Psychosocial and Cultural Determinants of Interest and Uptake of Skin Cancer Genetic Testing in Diverse Primary Care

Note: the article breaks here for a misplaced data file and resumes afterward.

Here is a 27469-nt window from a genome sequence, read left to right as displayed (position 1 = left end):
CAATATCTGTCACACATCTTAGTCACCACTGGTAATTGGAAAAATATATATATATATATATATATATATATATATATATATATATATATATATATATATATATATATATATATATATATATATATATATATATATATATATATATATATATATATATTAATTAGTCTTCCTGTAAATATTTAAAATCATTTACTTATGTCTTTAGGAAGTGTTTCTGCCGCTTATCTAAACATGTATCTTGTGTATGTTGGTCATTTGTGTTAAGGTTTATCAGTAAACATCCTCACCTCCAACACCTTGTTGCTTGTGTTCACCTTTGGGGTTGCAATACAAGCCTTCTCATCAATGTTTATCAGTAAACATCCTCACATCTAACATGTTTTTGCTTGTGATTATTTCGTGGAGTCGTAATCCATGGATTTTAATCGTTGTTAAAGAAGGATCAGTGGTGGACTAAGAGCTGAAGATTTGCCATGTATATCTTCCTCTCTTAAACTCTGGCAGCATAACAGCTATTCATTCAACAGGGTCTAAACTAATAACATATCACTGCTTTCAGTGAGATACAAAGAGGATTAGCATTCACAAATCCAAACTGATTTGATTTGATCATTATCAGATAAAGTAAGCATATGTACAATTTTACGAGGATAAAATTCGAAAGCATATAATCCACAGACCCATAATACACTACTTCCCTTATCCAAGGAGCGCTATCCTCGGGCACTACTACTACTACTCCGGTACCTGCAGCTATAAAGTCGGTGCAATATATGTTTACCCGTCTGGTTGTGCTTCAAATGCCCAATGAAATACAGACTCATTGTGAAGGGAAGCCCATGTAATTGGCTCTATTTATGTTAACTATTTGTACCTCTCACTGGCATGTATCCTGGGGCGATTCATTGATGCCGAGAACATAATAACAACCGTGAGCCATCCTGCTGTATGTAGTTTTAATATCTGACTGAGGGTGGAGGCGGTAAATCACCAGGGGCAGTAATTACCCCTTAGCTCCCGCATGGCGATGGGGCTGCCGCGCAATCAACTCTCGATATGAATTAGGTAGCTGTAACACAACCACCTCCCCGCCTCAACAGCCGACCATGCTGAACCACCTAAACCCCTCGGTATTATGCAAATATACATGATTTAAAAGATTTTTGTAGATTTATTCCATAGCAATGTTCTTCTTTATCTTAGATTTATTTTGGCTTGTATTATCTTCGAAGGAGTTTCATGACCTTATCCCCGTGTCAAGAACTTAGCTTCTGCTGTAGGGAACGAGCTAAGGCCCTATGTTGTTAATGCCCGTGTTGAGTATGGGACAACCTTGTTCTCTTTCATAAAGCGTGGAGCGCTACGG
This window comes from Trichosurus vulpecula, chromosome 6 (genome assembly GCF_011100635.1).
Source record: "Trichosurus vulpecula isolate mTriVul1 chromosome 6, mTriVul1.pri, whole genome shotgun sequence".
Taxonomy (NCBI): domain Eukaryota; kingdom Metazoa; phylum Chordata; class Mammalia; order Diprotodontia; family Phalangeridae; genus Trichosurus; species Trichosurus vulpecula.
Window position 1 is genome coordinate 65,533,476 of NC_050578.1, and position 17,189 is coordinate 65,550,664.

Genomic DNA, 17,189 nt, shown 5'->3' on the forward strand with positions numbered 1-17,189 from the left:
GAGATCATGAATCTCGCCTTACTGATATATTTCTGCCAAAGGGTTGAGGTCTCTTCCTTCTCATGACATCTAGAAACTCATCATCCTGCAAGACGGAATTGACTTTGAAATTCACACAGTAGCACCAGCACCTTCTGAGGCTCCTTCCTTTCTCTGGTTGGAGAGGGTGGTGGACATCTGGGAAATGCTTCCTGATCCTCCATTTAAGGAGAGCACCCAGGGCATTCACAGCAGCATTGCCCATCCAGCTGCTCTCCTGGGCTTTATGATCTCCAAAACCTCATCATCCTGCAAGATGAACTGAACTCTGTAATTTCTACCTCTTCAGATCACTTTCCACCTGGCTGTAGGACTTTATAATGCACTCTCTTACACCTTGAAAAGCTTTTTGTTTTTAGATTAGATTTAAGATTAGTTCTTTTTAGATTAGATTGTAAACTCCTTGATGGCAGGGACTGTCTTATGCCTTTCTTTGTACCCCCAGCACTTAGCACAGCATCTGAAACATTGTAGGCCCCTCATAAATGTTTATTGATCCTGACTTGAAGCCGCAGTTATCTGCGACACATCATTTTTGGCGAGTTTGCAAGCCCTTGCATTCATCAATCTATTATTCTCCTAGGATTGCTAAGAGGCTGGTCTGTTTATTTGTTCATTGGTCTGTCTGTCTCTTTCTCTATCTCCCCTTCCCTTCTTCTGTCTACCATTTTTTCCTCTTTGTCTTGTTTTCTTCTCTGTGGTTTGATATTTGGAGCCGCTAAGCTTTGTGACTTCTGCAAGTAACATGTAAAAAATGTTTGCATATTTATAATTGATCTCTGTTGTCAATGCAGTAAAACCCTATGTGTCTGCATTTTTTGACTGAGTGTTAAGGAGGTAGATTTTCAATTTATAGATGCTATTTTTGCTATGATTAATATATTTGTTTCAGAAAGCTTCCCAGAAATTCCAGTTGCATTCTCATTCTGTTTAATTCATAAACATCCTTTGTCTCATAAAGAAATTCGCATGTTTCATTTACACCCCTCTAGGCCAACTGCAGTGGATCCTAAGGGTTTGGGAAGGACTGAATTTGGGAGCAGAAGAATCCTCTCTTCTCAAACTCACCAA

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Background: Translational research in genomics has limited reach and requires efforts to broaden access and utility in diverse populations. Skin cancer is common and rates are rising, including among Hispanics. Germline variants in the melanocortin-1 receptor (MC1R) gene are common in the population and confer moderate risk for melanoma and basal cell cancers across skin types. Feedback about MC1R risk status may promote skin cancer risk awareness and risk reduction. Aims: We examined the level of interest in pursuing MC1R testing, and patterns of interest across skin cancer perceived threat and control attitudes, cultural beliefs (family influence on health, health system distrust, cancer fatalism, skin cancer misconceptions), and health literacy. Methods: We used a study website to inform primary care patients in Albuquerque, NM about the benefits and drawbacks of MC1R testing. Website logon, request of a saliva test kit, and return of the test kit (yes vs. no) were primary assessments of study interest and uptake. Results: Of 499 participants provided with a test offer, 33% requested and returned the test. Lower family influence on participants’ health was an important factor both overall and within ethnicity subgroups, and may indicate that primary care patients interested in skin cancer genetic testing see themselves as proactive health seekers, independent from family encouragement. Lower self-efficacy for skin cancer prevention was also an important characteristic of those who tested. Conclusion: As evidence for common genetic markers for skin cancer accumulates, these findings suggest characteristics of those most likely to pursue genetic testing for skin cancer risk.